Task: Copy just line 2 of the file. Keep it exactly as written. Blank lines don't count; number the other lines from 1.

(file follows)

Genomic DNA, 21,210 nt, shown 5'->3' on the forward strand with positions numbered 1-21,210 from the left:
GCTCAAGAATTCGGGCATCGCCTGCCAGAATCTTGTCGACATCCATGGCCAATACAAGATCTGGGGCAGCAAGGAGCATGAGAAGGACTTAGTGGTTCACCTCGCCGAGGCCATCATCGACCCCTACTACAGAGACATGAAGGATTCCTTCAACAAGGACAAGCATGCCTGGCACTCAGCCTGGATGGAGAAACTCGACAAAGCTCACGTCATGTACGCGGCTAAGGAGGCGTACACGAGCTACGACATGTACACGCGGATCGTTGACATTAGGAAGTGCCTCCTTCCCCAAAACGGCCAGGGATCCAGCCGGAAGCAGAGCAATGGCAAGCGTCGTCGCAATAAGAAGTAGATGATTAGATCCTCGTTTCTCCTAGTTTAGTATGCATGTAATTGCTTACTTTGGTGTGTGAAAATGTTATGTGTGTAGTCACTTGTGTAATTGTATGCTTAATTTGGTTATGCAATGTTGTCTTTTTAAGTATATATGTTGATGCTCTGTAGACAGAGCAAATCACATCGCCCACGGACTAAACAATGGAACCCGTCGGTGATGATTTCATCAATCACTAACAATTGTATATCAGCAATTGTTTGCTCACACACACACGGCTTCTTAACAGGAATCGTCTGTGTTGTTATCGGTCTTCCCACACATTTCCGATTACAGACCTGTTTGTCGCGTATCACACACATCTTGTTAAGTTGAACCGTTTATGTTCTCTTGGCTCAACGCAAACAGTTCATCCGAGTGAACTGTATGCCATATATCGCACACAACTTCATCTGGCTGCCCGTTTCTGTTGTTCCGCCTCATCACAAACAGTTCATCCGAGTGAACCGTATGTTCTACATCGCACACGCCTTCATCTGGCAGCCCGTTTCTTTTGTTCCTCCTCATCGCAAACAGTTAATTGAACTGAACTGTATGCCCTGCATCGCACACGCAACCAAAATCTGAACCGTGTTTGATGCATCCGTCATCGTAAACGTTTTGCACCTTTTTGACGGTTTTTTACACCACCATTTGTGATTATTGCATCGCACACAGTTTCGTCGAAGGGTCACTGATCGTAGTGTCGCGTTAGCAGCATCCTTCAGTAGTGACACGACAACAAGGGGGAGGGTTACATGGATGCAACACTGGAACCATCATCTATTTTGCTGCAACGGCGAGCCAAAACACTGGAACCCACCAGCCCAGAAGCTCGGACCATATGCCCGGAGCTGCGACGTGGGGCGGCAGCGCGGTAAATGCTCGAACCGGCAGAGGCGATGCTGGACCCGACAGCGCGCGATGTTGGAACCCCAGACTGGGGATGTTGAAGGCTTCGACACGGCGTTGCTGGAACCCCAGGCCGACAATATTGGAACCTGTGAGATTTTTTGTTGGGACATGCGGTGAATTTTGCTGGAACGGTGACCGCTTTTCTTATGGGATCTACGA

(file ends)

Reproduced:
GCTCAAGAATTCGGGCATCGCCTGCCAGAATCTTGTCGACATCCATGGCCAATACAAGATCTGGGGCAGCAAGGAGCATGAGAAGGACTTAGTGGTTCACCTCGCCGAGGCCATCATCGACCCCTACTACAGAGACATGAAGGATTCCTTCAACAAGGACAAGCATGCCTGGCACTCAGCCTGGATGGAGAAACTCGACAAAGCTCACGTCATGTACGCGGCTAAGGAGGCGTACACGAGCTACGACATGTACACGCGGATCGTTGACATTAGGAAGTGCCTCCTTCCCCAAAACGGCCAGGGATCCAGCCGGAAGCAGAGCAATGGCAAGCGTCGTCGCAATAAGAAGTAGATGATTAGATCCTCGTTTCTCCTAGTTTAGTATGCATGTAATTGCTTACTTTGGTGTGTGAAAATGTTATGTGTGTAGTCACTTGTGTAATTGTATGCTTAATTTGGTTATGCAATGTTGTCTTTTTAAGTATATATGTTGATGCTCTGTAGACAGAGCAAATCACATCGCCCACGGACTAAACAATGGAACCCGTCGGTGATGATTTCATCAATCACTAACAATTGTATATCAGCAATTGTTTGCTCACACACACACGGCTTCTTAACAGGAATCGTCTGTGTTGTTATCGGTCTTCCCACACATTTCCGATTACAGACCTGTTTGTCGCGTATCACACACATCTTGTTAAGTTGAACCGTTTATGTTCTCTTGGCTCAACGCAAACAGTTCATCCGAGTGAACTGTATGCCATATATCGCACACAACTTCATCTGGCTGCCCGTTTCTGTTGTTCCGCCTCATCACAAACAGTTCATCCGAGTGAACCGTATGTTCTACATCGCACACGCCTTCATCTGGCAGCCCGTTTCTTTTGTTCCTCCTCATCGCAAACAGTTAATTGAACTGAACTGTATGCCCTGCATCGCACACGCAACCAAAATCTGAACCGTGTTTGATGCATCCGTCATCGTAAACGTTTTGCACCTTTTTGACGGTTTTTTACACCACCATTTGTGATTATTGCATCGCACACAGTTTCGTCGAAGGGTCACTGATCGTAGTGTCGCGTTAGCAGCATCCTTCAGTAGTGACACGACAACAAGGGGGAGGGTTACATGGATGCAACACTGGAACCATCATCTATTTTGCTGCAACGGCGAGCCAAAACACTGGAACCCACCAGCCCAGAAGCTCGGACCATATGCCCGGAGCTGCGACGTGGGGCGGCAGCGCGGTAAATGCTCGAACCGGCAGAGGCGATGCTGGACCCGACAGCGCGCGATGTTGGAACCCCAGACTGGGGATGTTGAAGGCTTCGACACGGCGTTGCTGGAACCCCAGGCCGACAATATTGGAACCTGTGAGATTTTTTGTTGGGACATGCGGTGAATTTTGCTGGAACGGTGACCGCTTTTCTTATGGGATCTACGA